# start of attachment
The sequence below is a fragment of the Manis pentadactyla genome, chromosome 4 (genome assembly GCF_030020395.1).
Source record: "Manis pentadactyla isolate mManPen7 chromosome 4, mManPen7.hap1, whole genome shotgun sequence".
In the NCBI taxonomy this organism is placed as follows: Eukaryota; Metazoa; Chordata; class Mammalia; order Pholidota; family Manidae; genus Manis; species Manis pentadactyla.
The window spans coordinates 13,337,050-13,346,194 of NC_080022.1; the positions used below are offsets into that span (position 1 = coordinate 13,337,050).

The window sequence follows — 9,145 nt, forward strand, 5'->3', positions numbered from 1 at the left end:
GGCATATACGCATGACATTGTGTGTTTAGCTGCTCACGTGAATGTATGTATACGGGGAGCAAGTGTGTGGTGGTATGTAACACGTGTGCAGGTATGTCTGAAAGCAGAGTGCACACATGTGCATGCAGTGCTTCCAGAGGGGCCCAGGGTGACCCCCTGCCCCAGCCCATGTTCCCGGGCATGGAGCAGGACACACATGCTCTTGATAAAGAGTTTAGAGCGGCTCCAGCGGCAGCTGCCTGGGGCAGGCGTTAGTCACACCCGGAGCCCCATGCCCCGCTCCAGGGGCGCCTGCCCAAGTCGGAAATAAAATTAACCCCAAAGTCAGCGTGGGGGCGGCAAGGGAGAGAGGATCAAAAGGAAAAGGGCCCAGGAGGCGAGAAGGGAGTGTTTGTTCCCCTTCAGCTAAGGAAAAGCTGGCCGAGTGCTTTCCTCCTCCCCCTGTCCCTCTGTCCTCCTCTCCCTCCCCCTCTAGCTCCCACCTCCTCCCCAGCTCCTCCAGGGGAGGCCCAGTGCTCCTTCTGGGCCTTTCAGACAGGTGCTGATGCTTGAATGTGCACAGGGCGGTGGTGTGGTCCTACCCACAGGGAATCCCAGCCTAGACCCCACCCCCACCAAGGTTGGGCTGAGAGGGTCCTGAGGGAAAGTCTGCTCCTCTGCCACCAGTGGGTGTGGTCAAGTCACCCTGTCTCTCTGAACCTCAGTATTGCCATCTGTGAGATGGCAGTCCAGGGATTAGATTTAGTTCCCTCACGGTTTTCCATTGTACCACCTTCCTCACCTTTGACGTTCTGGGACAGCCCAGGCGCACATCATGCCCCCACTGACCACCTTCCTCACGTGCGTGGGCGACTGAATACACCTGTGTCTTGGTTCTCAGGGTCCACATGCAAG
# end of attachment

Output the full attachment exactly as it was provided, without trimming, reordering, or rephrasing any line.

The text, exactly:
The sequence below is a fragment of the Manis pentadactyla genome, chromosome 4 (genome assembly GCF_030020395.1).
Source record: "Manis pentadactyla isolate mManPen7 chromosome 4, mManPen7.hap1, whole genome shotgun sequence".
In the NCBI taxonomy this organism is placed as follows: Eukaryota; Metazoa; Chordata; class Mammalia; order Pholidota; family Manidae; genus Manis; species Manis pentadactyla.
The window spans coordinates 13,337,050-13,346,194 of NC_080022.1; the positions used below are offsets into that span (position 1 = coordinate 13,337,050).

The window sequence follows — 9,145 nt, forward strand, 5'->3', positions numbered from 1 at the left end:
GGCATATACGCATGACATTGTGTGTTTAGCTGCTCACGTGAATGTATGTATACGGGGAGCAAGTGTGTGGTGGTATGTAACACGTGTGCAGGTATGTCTGAAAGCAGAGTGCACACATGTGCATGCAGTGCTTCCAGAGGGGCCCAGGGTGACCCCCTGCCCCAGCCCATGTTCCCGGGCATGGAGCAGGACACACATGCTCTTGATAAAGAGTTTAGAGCGGCTCCAGCGGCAGCTGCCTGGGGCAGGCGTTAGTCACACCCGGAGCCCCATGCCCCGCTCCAGGGGCGCCTGCCCAAGTCGGAAATAAAATTAACCCCAAAGTCAGCGTGGGGGCGGCAAGGGAGAGAGGATCAAAAGGAAAAGGGCCCAGGAGGCGAGAAGGGAGTGTTTGTTCCCCTTCAGCTAAGGAAAAGCTGGCCGAGTGCTTTCCTCCTCCCCCTGTCCCTCTGTCCTCCTCTCCCTCCCCCTCTAGCTCCCACCTCCTCCCCAGCTCCTCCAGGGGAGGCCCAGTGCTCCTTCTGGGCCTTTCAGACAGGTGCTGATGCTTGAATGTGCACAGGGCGGTGGTGTGGTCCTACCCACAGGGAATCCCAGCCTAGACCCCACCCCCACCAAGGTTGGGCTGAGAGGGTCCTGAGGGAAAGTCTGCTCCTCTGCCACCAGTGGGTGTGGTCAAGTCACCCTGTCTCTCTGAACCTCAGTATTGCCATCTGTGAGATGGCAGTCCAGGGATTAGATTTAGTTCCCTCACGGTTTTCCATTGTACCACCTTCCTCACCTTTGACGTTCTGGGACAGCCCAGGCGCACATCATGCCCCCACTGACCACCTTCCTCACGTGCGTGGGCGACTGAATACACCTGTGTCTTGGTTCTCAGGGTCCACATGCAAG